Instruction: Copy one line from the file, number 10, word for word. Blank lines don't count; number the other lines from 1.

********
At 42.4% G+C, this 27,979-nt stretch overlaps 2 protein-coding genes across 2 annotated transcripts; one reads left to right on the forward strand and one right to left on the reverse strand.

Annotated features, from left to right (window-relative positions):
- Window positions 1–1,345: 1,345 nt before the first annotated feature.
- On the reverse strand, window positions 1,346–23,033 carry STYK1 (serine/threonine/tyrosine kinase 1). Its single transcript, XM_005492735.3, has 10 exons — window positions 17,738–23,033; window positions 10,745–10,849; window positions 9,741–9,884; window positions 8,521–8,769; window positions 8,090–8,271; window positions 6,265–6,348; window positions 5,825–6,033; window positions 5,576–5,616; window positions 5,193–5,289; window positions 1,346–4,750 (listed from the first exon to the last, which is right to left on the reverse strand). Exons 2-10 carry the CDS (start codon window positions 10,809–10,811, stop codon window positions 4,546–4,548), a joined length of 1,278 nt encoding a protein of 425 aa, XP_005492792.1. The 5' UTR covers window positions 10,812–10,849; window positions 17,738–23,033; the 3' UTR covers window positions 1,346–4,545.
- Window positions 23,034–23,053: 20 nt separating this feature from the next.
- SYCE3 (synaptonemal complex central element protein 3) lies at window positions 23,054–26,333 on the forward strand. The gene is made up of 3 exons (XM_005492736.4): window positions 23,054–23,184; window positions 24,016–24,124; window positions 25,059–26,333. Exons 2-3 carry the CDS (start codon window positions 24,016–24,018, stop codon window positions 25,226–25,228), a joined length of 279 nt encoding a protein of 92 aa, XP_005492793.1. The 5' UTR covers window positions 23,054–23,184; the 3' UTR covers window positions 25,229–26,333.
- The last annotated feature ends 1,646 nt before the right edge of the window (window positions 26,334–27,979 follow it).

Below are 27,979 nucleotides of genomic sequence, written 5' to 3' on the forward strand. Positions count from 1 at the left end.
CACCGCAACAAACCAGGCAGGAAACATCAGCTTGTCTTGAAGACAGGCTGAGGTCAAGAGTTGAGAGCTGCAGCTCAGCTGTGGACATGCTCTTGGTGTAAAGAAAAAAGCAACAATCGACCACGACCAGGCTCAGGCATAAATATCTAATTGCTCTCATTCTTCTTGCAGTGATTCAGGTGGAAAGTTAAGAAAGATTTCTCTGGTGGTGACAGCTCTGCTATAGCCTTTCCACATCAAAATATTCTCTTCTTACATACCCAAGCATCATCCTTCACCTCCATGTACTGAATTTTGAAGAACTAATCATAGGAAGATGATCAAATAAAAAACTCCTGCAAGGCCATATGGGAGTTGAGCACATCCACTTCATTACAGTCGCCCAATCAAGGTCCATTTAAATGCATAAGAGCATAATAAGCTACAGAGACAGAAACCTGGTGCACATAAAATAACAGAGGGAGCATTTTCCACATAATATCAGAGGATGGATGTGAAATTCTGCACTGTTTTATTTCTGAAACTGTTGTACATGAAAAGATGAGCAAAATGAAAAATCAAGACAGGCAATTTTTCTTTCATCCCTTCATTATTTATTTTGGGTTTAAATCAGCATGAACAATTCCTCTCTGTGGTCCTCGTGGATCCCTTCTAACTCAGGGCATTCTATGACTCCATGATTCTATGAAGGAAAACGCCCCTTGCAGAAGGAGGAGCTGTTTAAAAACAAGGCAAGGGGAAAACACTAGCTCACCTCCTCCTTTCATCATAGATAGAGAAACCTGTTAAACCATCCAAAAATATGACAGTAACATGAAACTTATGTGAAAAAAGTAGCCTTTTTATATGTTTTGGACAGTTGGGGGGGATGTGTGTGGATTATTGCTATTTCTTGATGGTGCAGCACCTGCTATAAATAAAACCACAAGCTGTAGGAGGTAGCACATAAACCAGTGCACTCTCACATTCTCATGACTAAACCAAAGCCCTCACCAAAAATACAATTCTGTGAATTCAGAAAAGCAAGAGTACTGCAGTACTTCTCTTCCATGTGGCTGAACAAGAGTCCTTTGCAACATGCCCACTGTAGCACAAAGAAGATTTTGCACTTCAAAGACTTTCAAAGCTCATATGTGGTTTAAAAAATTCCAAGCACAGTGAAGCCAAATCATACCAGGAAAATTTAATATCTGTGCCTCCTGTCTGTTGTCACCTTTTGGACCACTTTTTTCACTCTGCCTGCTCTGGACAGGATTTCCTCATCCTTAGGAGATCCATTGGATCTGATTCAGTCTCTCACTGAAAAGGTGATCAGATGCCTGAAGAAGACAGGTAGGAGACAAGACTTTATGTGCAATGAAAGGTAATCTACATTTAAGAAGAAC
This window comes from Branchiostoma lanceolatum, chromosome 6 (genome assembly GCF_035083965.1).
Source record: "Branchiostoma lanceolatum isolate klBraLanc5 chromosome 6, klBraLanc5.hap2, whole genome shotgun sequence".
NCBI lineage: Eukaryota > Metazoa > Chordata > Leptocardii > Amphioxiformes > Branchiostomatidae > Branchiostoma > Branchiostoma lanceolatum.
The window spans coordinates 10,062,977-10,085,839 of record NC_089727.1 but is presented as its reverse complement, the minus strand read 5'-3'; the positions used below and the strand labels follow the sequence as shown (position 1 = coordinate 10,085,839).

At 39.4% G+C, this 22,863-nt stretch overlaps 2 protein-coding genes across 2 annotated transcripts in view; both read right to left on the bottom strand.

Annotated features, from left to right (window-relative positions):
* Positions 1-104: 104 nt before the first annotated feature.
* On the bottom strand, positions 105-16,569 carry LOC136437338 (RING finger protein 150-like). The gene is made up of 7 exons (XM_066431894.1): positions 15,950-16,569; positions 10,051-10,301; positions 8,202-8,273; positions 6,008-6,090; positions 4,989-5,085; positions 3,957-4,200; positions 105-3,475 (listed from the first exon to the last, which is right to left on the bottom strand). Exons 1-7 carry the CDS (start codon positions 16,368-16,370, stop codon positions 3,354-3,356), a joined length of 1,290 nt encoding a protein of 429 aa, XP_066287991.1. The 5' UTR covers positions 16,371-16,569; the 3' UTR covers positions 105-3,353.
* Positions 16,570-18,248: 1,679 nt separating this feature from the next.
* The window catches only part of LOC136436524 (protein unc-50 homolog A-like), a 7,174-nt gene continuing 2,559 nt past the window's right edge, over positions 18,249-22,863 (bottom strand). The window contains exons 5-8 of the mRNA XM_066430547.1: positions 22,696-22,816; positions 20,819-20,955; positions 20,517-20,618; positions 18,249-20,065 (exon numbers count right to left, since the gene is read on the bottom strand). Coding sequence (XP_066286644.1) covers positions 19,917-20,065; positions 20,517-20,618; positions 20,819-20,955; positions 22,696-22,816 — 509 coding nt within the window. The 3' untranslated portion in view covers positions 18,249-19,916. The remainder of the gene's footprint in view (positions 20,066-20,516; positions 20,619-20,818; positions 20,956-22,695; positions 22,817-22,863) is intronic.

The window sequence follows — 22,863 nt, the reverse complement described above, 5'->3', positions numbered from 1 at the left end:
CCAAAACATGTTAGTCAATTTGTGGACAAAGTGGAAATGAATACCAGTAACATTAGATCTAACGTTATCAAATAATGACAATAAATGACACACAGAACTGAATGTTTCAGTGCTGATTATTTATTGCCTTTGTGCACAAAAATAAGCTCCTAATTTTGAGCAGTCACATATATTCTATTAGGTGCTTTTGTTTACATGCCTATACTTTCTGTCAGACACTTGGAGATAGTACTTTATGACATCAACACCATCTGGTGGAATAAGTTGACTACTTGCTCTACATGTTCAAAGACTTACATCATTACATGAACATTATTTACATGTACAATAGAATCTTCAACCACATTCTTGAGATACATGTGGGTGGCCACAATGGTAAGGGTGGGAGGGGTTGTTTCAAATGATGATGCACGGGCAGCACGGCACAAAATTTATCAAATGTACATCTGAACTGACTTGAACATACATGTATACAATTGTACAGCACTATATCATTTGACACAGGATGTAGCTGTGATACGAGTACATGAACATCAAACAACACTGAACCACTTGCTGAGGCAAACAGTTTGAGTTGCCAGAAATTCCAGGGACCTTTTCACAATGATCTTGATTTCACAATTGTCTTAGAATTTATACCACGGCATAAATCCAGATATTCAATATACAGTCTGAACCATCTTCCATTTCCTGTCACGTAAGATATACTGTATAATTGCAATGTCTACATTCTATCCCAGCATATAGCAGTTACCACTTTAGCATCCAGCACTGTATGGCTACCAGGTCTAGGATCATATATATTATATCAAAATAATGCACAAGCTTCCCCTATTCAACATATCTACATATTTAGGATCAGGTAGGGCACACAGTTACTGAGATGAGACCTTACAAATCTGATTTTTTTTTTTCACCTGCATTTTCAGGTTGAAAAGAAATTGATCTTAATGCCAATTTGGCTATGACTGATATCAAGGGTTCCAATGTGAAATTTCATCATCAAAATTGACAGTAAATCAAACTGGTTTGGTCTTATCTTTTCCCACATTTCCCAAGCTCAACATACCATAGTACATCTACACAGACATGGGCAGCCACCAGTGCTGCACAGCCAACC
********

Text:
This window comes from Branchiostoma lanceolatum, chromosome 6 (genome assembly GCF_035083965.1).